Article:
I'm a couch potato. Anyone who knows me knows that I can waste a good four hours in front of the television. Some people garden. Some read. I watch mind-numbing trash in an effort to escape my reality. My genre of choice is reality housewives or psychic housewives.
Lately I've gone against type. I've been enjoying a more thought-provoking, scripted show. A work of fantasy that makes me contemplate life. The show, nay, masterpiece, is Sofia the First. It's on Disney Junior and I go to bed early Thursday nights so I can wake up Friday mornings at 6:30 to watch.
It's about a "village girl" named Sofia who's "doin' all right" who "became a princess overnight" when her seamstress mother marries the King. So sayeth the opening title song.
It's a Disney fairytale and for 22 minutes I suspend disbelief and attend a royal slumber party. (Not pass out in my sweats with a toddler's foot in my face. ) I ride a flying horse. (Not a filthy car with an unexplained b.o. escaping through the air conditioning.) And I make music with the local trolls. (Not alone at my piano contemplating my operatic comeback at age 37.) Friday mornings at 6:30 I'm not a couch potato mom in need of a root touch-up and a manicure. I am Princess Genna.
But here's where they lose me.
Never has Sophia mentioned her father. Not once. In fact, the moment her mother marries the King she immediately calls him Dad. That's not her Dad. Where is Sofia's father? Why is there no mention of him?
Okay, so maybe, just maybe, and this is just me spitballing...
Sofia's father cheated on her mom with many, but ultimately left the mom, Miranda, for some local hotsy-totsy. So the King, known for being "down with the villagers," takes pity on her. He drops in on Miranda's little shop just to let her know that the whole kingdom is behind her and that she'll be "doin' alright" in no time.
Their eyes lock. There's heat, but he's the King and married, and she's certainly not going down that road.
The King and Miranda see each other from time to time at local ribbon-cutting ceremonies and Best Pet in the Kingdom competitions. Things like that.
At some point, the Queen notices their mutual attraction and in an attempt to control the situation commissions Miranda to make her a gown to be worn at the big Inner-Village Peasants and Noble People Ball like they have at Downton Abbey.
Knowing this is the job opportunity of a lifetime, Miranda slaves for days over the gown. She works her fingers till they bleed. She calls in the local woodland creatures to help. The gown is a masterpiece.
Miranda shows up at the ball knowing she has ensured a better life for herself and Sofia, only to find that the Queen has done a full switch-a-roonie. She's wearing some other local designer's gown. The Queen whispers in Miranda's ear, "Stay away from my husband, you whore."
Miranda runs out of the ball in tears. Is it not humiliation enough that her scumbag village photographer husband left her for a young circus clown? Must she endure the humiliation of the Queen as well? The King sees her leaving and runs after her. He takes her hand and apologizes for his wife's behavior. He explains that she struggles with bipolar disorder and is hideously unattractive. He apologizes because he knows he has been inappropriate with his advances. He begs her forgiveness and gently kisses her wet hand. It's raining.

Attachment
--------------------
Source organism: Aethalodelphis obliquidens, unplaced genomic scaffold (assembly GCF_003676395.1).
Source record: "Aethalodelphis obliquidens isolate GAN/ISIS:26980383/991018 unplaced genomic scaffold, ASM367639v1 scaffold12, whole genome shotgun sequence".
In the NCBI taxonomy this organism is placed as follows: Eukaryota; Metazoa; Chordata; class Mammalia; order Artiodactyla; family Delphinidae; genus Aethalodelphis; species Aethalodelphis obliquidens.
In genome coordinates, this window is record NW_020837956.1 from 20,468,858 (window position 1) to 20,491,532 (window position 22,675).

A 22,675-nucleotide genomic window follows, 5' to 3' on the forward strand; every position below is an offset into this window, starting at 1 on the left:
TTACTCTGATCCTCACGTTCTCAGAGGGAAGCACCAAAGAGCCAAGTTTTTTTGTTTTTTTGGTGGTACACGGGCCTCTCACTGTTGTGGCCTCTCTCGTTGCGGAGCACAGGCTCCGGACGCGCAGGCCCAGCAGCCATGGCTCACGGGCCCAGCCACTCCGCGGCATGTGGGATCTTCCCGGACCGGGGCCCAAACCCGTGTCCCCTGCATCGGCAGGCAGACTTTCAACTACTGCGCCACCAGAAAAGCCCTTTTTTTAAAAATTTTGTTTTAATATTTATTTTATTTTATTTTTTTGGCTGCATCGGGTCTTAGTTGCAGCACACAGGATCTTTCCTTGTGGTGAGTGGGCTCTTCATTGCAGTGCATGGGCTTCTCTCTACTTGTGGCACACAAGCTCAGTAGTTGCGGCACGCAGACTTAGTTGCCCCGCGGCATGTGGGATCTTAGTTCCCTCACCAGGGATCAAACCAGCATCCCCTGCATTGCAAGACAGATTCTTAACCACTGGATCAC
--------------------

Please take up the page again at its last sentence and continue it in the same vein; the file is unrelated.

The Queen watches the exchange and comes charging after Miranda but a mischievous woodland creature trips the Queen and she falls in a mud puddle. The poor Queen has humiliated herself in front of the entire Kingdom of Enchancea.
That night, in an act of great selflessness, the Queen hangs herself. The King is beyond thrilled to find her lifeless body dangling and immediately heads to the village to claim the seamstress and her, let's face it, bastard child. The King's teenage children are told never to mention their mother's name again and poor little Sofia, the kindly bastard child of the local seamstress is now Sofia the First with a talking pet rabbit named Clover, played by American treasure Mr. Wayne Brady.
That's just one possible theory. There could be a different back story but I highly doubt it.
Yes. It's my favorite show but that doesn't mean it gets a free pass.
To this day, I struggle with what happened to Carole and Mike Brady's spouses. There's no "every other weekend" for that Bunch. Cindy never went to behavioral therapy because her father abandoned her. If Mr. Brady's wife had died why didn't they discuss her? What? She dies and they all just pretend she never existed? And none of the girls rebelled? Their father up and leaves Mrs. Brady for some chicky and gives up all custody of his kids? He's got some new young trick who spends all his money and the kids are all cool with that? Please. That's not real life. In real life, those Brady girls are slutbags.
Here is real life. You marry. You have the best of intentions. You try your hardest. Sometimes it ends. You share your kids with people who have hurt you in ways you can never describe. You smile through it, cause you're "doin' alright." You watch your young boys love another woman. It hurts. You smile. You make the best of things. You cry when you don't get to spend Mother's Day with them. You pray that only kind words are said about you and you do the same, though it kills you inside. You meet a good man. A kind man. A man of integrity. They call him Zack, not Dad. You lead your children by example and you carry on.
And every Friday morning, you wake up at 6:30 to watch the fantasy version of divorce and mixed families with your two young boys. You force them to sing the opening song with you. Sometimes you wear costumes. You squeeze them and hold on for dear life because you know these days of fantasy are fleeting and soon there will be real questions to answer. The holes in the story will need to be filled and they will realize that life is not a fairytale after all.